1976-S $1 Silver Proof
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1976-S 50C Silver Proof
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1976-S 25C Copper-Nickel Proof
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This same change in reverse lettering occurred on the circulating pieces struck at the Philadelphia and Denver Mints. The earlier, Type 1 Reverse, was produced in lesser numbers, though neither variety is rare. This change was not made to the silver editions coined at the San Francisco Mint, as sufficient numbers of both the regular and proof strikes had been prepared that no additional pieces were needed. Even so, a unique specimen of the silver-proof Bicentennial dollar with the Type 2 reverse and no mintmark has been known for many years. When exactly it was made and how it came to escape the mint remains a mystery to this day. The cover story provided at the time of its announcement was never very convincing. It was supposed to have been found within a cash register, but the condition of the coin suggested that it had never come into contact with other pieces.

1976-D $1
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1976-D $1
left to right: Type 1 Reverse; Type 2 Reverse
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1976-D 25C
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The silver-clad bicentennial coins could be purchased apart from the other denominations, the uncirculated set priced at $9 and the proof at $12. I ordered one of each at the time and later received a rebate, since the Mint had decided to lower those figures a bit. The Mint offered these sets for years afterward, but when the prices of silver and gold exploded in 1979, sales were suspended. This lasted until August of 1980, when the coins' bullion value fell below list price, and the bicentennial sets could again be purchased. The program was ultimately terminated in 1982.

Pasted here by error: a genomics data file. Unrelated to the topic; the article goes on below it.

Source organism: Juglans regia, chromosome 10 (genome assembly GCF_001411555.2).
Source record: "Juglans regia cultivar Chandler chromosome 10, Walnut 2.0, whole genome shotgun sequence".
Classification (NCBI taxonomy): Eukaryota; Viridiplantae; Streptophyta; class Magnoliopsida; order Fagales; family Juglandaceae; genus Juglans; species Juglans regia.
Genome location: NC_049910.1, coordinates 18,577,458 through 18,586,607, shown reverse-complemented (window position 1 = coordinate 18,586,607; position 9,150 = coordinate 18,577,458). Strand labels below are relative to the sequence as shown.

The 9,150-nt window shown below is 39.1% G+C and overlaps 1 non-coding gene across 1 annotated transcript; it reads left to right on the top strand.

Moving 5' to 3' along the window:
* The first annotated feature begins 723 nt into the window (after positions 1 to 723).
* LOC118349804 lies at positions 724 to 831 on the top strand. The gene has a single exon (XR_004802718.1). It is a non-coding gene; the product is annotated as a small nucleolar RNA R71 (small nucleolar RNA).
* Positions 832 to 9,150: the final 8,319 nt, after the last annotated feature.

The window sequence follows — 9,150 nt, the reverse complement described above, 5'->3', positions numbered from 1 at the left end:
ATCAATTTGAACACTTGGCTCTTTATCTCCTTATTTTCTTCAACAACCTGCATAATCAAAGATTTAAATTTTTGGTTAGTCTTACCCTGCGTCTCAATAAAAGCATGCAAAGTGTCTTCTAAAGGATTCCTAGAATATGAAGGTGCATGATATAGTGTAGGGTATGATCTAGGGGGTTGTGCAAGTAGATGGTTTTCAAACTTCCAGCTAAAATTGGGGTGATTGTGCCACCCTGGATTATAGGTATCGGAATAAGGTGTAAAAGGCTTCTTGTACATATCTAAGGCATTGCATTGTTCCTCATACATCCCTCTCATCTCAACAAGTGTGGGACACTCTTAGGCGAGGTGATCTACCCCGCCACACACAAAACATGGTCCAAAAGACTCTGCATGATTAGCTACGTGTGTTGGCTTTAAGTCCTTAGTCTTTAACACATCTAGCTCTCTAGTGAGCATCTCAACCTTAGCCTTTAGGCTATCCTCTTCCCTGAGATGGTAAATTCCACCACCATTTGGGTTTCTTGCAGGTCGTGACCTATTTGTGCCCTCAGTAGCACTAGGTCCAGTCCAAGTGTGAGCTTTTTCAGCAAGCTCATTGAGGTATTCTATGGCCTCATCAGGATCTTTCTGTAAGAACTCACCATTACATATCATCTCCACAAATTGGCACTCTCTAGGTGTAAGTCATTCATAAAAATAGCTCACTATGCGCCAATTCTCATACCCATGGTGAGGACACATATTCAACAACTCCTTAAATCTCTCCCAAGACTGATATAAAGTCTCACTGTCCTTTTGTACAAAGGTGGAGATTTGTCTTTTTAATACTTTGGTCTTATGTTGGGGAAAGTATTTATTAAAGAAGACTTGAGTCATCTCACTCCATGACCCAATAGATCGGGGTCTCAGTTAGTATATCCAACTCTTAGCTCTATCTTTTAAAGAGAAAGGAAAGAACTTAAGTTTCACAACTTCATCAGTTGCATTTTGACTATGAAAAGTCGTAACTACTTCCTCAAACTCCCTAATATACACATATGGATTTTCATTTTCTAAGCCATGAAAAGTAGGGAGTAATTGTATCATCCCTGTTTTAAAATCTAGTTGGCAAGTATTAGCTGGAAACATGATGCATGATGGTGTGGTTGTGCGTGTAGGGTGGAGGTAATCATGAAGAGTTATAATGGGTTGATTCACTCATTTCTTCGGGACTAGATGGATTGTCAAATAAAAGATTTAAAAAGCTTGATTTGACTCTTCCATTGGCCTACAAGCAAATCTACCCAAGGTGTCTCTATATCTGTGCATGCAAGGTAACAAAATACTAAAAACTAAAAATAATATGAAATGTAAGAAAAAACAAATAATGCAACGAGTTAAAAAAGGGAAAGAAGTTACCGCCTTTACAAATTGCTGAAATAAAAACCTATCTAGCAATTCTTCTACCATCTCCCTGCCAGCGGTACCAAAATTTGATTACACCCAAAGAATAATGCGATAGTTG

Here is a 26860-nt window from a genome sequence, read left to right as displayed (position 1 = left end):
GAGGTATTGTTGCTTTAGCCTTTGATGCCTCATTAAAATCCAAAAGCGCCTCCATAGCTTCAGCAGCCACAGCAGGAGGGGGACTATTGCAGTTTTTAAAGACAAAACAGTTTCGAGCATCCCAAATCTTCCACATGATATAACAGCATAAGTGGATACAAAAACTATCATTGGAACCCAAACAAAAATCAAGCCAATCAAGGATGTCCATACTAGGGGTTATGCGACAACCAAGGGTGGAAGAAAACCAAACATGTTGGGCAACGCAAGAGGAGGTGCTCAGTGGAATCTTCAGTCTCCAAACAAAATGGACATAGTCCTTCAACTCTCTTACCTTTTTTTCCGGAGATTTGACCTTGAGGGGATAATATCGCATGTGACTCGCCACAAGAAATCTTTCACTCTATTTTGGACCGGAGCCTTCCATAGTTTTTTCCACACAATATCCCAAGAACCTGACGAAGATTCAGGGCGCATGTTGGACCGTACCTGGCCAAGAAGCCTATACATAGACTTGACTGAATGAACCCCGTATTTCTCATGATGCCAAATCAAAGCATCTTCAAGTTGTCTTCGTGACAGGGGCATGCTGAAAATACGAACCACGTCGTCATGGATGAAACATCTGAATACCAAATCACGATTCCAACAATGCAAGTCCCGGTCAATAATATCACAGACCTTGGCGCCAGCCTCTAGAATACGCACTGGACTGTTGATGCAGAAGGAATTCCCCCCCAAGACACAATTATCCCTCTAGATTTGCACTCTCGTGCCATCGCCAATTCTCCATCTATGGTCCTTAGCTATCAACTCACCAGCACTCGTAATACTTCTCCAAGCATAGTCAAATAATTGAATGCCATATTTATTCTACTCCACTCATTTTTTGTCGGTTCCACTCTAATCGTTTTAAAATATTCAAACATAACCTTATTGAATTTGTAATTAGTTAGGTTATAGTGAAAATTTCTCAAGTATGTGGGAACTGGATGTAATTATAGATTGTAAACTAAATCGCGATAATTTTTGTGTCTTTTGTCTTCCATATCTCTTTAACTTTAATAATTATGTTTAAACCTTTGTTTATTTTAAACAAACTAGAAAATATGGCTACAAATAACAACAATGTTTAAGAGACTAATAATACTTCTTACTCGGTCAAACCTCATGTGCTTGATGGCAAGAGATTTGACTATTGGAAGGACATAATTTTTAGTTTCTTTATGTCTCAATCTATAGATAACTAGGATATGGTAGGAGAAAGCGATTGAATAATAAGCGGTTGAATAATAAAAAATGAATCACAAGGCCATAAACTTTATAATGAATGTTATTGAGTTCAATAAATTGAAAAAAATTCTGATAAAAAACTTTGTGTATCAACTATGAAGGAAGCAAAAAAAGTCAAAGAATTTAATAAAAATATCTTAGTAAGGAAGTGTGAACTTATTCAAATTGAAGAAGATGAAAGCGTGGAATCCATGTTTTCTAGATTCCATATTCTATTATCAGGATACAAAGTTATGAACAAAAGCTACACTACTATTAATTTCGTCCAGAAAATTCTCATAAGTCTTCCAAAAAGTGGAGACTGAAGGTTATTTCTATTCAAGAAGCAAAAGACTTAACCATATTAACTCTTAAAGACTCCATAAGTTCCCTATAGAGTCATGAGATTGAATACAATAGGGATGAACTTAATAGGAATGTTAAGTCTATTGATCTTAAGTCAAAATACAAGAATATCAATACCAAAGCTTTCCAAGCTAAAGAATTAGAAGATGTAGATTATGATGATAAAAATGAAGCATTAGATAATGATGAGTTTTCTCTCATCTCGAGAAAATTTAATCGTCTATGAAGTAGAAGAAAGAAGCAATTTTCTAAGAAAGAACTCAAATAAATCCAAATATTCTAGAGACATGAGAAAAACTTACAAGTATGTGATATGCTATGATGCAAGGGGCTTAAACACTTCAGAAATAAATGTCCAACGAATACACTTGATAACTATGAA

The copper-nickel-clad bicentennial coins were released into circulation in stages during 1975. The half dollar appeared first on July 7, the quarter on August 18 and, finally, the dollar on October 13. As expected, the halves and dollars were little seen by the public, as they circulated only in areas that had legalized gambling, but the quarters were quite a hit. Many millions have been squirreled away over the years, along with lesser numbers of the two larger coins. All three have since become nearly unknown in circulation, leading to one of the funnier encounters I've had at an NGC coin show booth. A customer showed me a Bicentennial quarter she'd found in change and wanted to know which of the 50 states it represented!

To read additional USA Coin Album columns, click here.

David W. Lange's column, “USA Coin Album,” appears monthly in The Numismatist, the official publication of the American Numismatic Association.